Keep in mind, as Dan Kanemitsu has been telling us through his blog, that there have been regulations put on the sales of manga and anime before the passage of Bill 156 regarding sex. However, the regulations are much stricter when it comes to sexual acts between minors and adults:
So from the sound of the language in the law, it does appear to be causing more ambiguity in the relationships of minors and adults. What could this mean? It may mean that, while implied sexual relations of a forced manner such as rape are a given, accepted and desired relations between minors and adults could also be targeted. Those student-teacher implied trysts in Sayonara Zetsubô-sensei? Gone. Usagi and Mamoru's relationship in Sailor Moon? Also likely in violation of Bill 156.
With the passage of Bill 156, the Tokyo Metropolitan Government will have the additional power to restrict any manga, anime and video games (but not live photography works) that feature any sexual acts that would violate criminal codes or Tokyo ordinances OR sexual depictions between close relatives who could not legally get married to be treated as adult material IF they are presented in “unjustifiably glorified or exaggerated manner.”
Note that criminal acts not only include rape and molestation, but certain relationships between minors and adults, all forms of prostitution, indecent exposure, and other sex-related crimes as well. The text of Bill 156 does not recognize differences in the setting of the story (sci-fi, fantasy, and / or alternate reality) nor if the story takes place in a different historical period nor different geographical location. From now on, authors of general audience fiction of manga, anime and video games must keep in mind all the codes, ordinances, and laws specified by Tokyo and Japan’s law books if they wish to depict any sexual acts. The degree of sexual stimulation will not be a factor for the provisions added by Bill 156.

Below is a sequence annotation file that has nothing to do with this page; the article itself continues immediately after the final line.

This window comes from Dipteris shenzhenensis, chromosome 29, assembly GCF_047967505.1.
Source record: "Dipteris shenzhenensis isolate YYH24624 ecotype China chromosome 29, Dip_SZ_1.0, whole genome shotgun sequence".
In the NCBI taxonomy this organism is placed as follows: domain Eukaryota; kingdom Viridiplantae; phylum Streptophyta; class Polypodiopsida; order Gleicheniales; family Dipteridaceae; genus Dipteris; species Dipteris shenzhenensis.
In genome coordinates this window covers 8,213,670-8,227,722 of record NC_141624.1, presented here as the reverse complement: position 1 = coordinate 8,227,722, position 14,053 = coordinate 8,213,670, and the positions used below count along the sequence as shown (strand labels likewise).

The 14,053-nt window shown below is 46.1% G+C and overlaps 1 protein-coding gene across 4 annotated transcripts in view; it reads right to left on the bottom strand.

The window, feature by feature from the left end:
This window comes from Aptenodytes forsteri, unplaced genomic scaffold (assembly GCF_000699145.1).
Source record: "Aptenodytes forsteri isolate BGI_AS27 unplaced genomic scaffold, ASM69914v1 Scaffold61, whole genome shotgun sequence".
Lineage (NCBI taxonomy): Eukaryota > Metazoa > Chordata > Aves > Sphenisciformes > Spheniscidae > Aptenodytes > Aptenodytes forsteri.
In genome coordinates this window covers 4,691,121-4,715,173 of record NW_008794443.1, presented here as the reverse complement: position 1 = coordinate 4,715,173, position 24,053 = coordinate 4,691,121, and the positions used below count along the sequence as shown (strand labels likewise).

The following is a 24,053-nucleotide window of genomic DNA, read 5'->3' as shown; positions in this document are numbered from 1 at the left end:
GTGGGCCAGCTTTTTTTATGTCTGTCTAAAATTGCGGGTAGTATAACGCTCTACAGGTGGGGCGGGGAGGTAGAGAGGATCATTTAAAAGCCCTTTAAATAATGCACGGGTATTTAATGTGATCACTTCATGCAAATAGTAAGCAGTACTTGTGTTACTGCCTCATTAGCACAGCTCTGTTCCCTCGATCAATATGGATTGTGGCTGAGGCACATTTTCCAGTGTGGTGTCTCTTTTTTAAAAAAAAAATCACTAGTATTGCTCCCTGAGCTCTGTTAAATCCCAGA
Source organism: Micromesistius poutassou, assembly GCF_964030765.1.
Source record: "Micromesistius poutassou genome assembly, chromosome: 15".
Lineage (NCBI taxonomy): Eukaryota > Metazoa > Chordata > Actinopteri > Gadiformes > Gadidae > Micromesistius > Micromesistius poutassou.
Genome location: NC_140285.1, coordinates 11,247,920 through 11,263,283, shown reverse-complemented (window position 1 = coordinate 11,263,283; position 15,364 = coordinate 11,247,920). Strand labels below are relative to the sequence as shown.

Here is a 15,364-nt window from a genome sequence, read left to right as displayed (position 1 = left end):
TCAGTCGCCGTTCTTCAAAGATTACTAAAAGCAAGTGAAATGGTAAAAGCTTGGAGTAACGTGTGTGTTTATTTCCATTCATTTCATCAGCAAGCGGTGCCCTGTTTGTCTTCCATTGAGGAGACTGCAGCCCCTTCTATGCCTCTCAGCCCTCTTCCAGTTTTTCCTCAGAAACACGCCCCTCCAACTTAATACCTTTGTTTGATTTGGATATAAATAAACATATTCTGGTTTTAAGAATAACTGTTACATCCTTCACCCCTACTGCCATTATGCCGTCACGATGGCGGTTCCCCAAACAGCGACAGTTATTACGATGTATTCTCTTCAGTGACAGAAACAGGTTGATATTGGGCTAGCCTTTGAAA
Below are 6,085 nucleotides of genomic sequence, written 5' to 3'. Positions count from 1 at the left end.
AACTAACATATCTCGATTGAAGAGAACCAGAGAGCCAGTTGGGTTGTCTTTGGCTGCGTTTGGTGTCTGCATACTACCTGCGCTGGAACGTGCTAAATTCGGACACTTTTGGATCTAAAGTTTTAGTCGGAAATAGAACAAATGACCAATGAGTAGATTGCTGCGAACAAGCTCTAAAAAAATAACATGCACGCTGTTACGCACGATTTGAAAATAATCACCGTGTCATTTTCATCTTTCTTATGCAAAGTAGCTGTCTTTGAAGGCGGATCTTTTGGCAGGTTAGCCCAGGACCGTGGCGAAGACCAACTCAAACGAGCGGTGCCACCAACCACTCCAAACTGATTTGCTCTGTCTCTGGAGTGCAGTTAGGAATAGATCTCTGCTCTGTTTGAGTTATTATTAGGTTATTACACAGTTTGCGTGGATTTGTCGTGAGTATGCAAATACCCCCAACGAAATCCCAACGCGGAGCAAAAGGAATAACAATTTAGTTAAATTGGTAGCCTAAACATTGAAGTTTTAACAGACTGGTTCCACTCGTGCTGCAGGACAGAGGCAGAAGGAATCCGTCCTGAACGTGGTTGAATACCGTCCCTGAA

However, they wouldn't be the only couple in danger—the situation between Haruka and Michiru in Sailor Moon S, once considered taboo and risky to the American airwaves, would likely be banned in Japan, too. Erica Friedman, writer of the yuri-themed blog Okazu, has expressed her own concerns that this bill and Tokyo Gov. Shintarô Ishihara's controversial statements on the LGBT community will hurt stories involving homosexual themes:
What bothers me most about this is that it is exactly the kind of stunt that people who have stashes of child porn pull instead of actually trying to do anything to make actual children safer. Real child porn is not covered under this act - only drawn stuff. And, based on bill sponsor and Governor of Tokyo Ishihara Shintarou's recent statements about LGBT people being genetically deficient and pathetic, I can see that an easy target can be made of LGBT-themed content. Ishihara has recently made some very controversial comments about women, the LGBT community, foreign influence and "protecting" children. Stepping back from the issue of manga at all, it seems apparent to me that he has begun to wage a war against gays, women and children. This cannot be a good trend.In order to jump-start the protests against the bill and inform manga fans in Japan about both the situation and the stance taken against the bill by overseas fans such as ourselves, Kanemitsu has joined forces with artists Takeshi Nogami and Takaaki Suzuki to release Saru Demo Wakaru Tojôrei Taisaku ("An Idiot’s Guide to Tokyo’s Harmful Books Regulation"), a dôjinshi on the matter of Bill 156 to be released at Comiket. The trio is fighting fire with fire by depicting Gov. Ishihara and his cabinet as manga stereotypes—moe-fied girls, Boys' Love bishônen, and Hokuto no Ken stunt doubles.
At the same time, they are also writing their response to the bill in the form of three articles:
- "Political Activism as a form of Fan Activity"
- "Why did the Nonexistent Sex Crimes Bill pass while the Nonexistent Youth Bill was defeated?"
- "Overseas Perspectives on Japanese Manga and Anime"